Intracranial pressure (ICP) is determined by the production rate and outflow facility of cerebrospinal fluid (CSF) [1–4]; decreased outflow or increased production leads to elevated ICP and increased outflow or decreased production leads to decreased ICP. Since alterations in ICP are implicated in the pathogenesis of a number of life-threatening and vision-threatening conditions, such as traumatic brain injury (TBI) [5–8], certain forms of meningitis [9,10], large hemispheric ischemic strokes [11,12], subdural/epidural/intracerebral hemorrhages [13,14], and idiopathic intracranial hypertension (IIH) [15–19], measurement of ICP is necessary and common . However, all current methods used clinically to measure ICP are invasive and require direct CSF access . Although lumbar puncture is the least invasive procedure to measure ICP, it still carries the risk of significant side effects, such as site pain, low-tension headaches, chronic CSF leaks requiring further intervention, infections, neurologic dysfunction, and brainstem herniation [21–27]. In addition, lumbar puncture is contraindicated in certain conditions [28,29], including the presence of intracranial space-occupying lesions, Arnold-Chiari malformation, coagulopathies, and skin infections at the puncture site, making ICP determination more challenging in these cases.
Accordingly, there is a large body of literature proposing a number of noninvasive modalities to measure ICP [21,30–38] to complement and, in some cases, supplant the use of invasive measurement of ICP. The development of accurate, reproducible, objective, and portable noninvasive modalities to measure and monitor ICP has the potential to dramatically change the management of certain diseases, such as low-tension glaucoma, IIH, and acute TBI.
NONINVASIVE METHODS TO MEASURE INTRACRANIAL PRESSURE
There are two main categories of noninvasive methods to measure ICP, those that rely on changes in ocular structures, such as changes in optic nerve sheath diameter, retinal venous pulsations, and choroidal thickness; and those that utilize changes in nonocular structures, such as otoacoustic emissions, tympanic membrane displacement (TMD), changes in skull compliance, and transcranial Doppler ultrasound.
METHODS BASED ON CHANGES IN NONOCULAR STRUCTURES
Distortion product otoacoustic emissions (DPOAEs), low-intensity sounds generated from the cochlea in response to two tones of specific frequency , were initially developed as a test of auditory function . However, DPOAEs have been proposed as a noninvasive method to assess ICP based upon changes in sound transmission due to ICP-related changes in pressure on the stapes [41,42].
In a recent study, Loiselle et al., reported that changes in DPOAEs were linearly correlated with ICP above 3 mmHg. However, ICP was not directly assessed; the correlation between ICP and changes in DPOAEs was based on adapted data from Lindén et al. and interpolated with the authors’ DPOAE phase shift data. In addition, due to ‘subject specific offset,’ DPOAE data had to be normalized for each patient, suggesting a prominent component of interindividual variability. Indeed, interindividual variability is a common limitation cited in publications regarding DPOAE and is likely responsible for the widely varying reported correlations between ICP and DPOAEs [44–46].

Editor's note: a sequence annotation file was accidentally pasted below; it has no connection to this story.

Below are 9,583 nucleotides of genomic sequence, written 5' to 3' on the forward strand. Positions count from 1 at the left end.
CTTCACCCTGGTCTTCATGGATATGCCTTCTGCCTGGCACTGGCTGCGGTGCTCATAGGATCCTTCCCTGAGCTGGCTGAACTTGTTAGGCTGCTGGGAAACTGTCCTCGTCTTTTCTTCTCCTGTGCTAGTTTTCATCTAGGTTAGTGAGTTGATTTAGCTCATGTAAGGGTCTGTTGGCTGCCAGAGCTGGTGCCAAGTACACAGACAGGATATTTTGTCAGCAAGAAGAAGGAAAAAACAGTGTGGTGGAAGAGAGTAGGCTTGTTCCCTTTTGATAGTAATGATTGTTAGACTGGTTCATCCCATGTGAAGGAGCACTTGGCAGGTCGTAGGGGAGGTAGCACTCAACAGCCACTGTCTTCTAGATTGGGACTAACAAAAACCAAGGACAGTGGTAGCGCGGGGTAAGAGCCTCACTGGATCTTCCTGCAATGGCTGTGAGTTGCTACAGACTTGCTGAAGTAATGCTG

Tympanic membrane displacement
Similar to otoacoustic emissions, TMD attempts to leverage changes in auricular structures as a biomarker for ICP. TMD during reflex or induced contraction of the stapes, as detected by a transducer placed in the outer ear, is an indirect measure of perilymphatic pressure, which is influenced by ICP [35,47,48].
Although several studies have shown a significant relationship between evoked TMD and invasively obtained ICP [35,48–50], several other studies noted high intersubject variability in the TMD measurements, questioning the clinical utility of TMD to measure ICP [35,49,51–53]. However, a 2018 study by Sharif et al. suggested that some of the variability in TMD measurements may be related to an increased vascular pulse amplitude; a large pulse amplitude was associated with increased variability in evoked TMD. Therefore, accounting for the pulse amplitude may improve the reliability of the evoked TMD measurements. Although a ‘corrected’ evoked TMD may be a reliable indicator of ICP status, further studies are necessary to determine if a ‘corrected’ evoked TMD better correlates with invasively obtained ICP measurements than uncorrected evoked TMD. Currently, TMD is not widely used clinically as a noninvasive method to detect or monitor ICP due to large intersubject variability and prior reports of a variable correlation with invasively obtained ICP [48,51,52,54].
Neuroimaging (MRI and computerized tomography)
Radiographic findings, such as a dilated and expanded partially empty/empty sella turcica, a dilated perioptic CSF space, increased vertical tortuosity of the optic nerves, and cerebellar tonsillar descent, are commonly seen in patients with increased ICP [55,56,57▪,58]. However, some of these findings are also relatively common in the general population ; a partially empty sella turcica has been reported in up to 33% of MRI scans performed in the general population [60▪]. In addition to radiographic findings of increased ICP being present in the general population, another potential limitation of using radiographic findings as an indicator of ICP is the persistence of some of these findings long after normalization of ICP , suggesting that MRI findings may not be an ideal method to detect elevated ICP or to assess a response to treatment.
However, a recent publication using displacement encoding with stimulated echoes (DENSE) MRI, an MRI technique highly sensitive to brain motion, has suggested that DENSE MRI analysis of pontine displacement may be better able to qualitatively assess ICP than standard MRI scans/sequences and it may even be able to provide a quantitative assessment of ICP . Patients with elevated ICP were found to have a smaller pontine displacement prior to lumbar puncture than following lumbar puncture . In addition, postlumbar puncture patients had statistically similar pontine displacements to control patients . Therefore, the use of specialized sequencing protocols [61,62], such as the DENSE MRI protocol, may increase the utility of neuroimaging studies in ICP assessment. However, due to cost and access to scanners, it is unlikely that neuroimaging studies will be commonly used clinically to measure ICP, and it would be impractical to use neuroimaging studies for serial ICP assessments.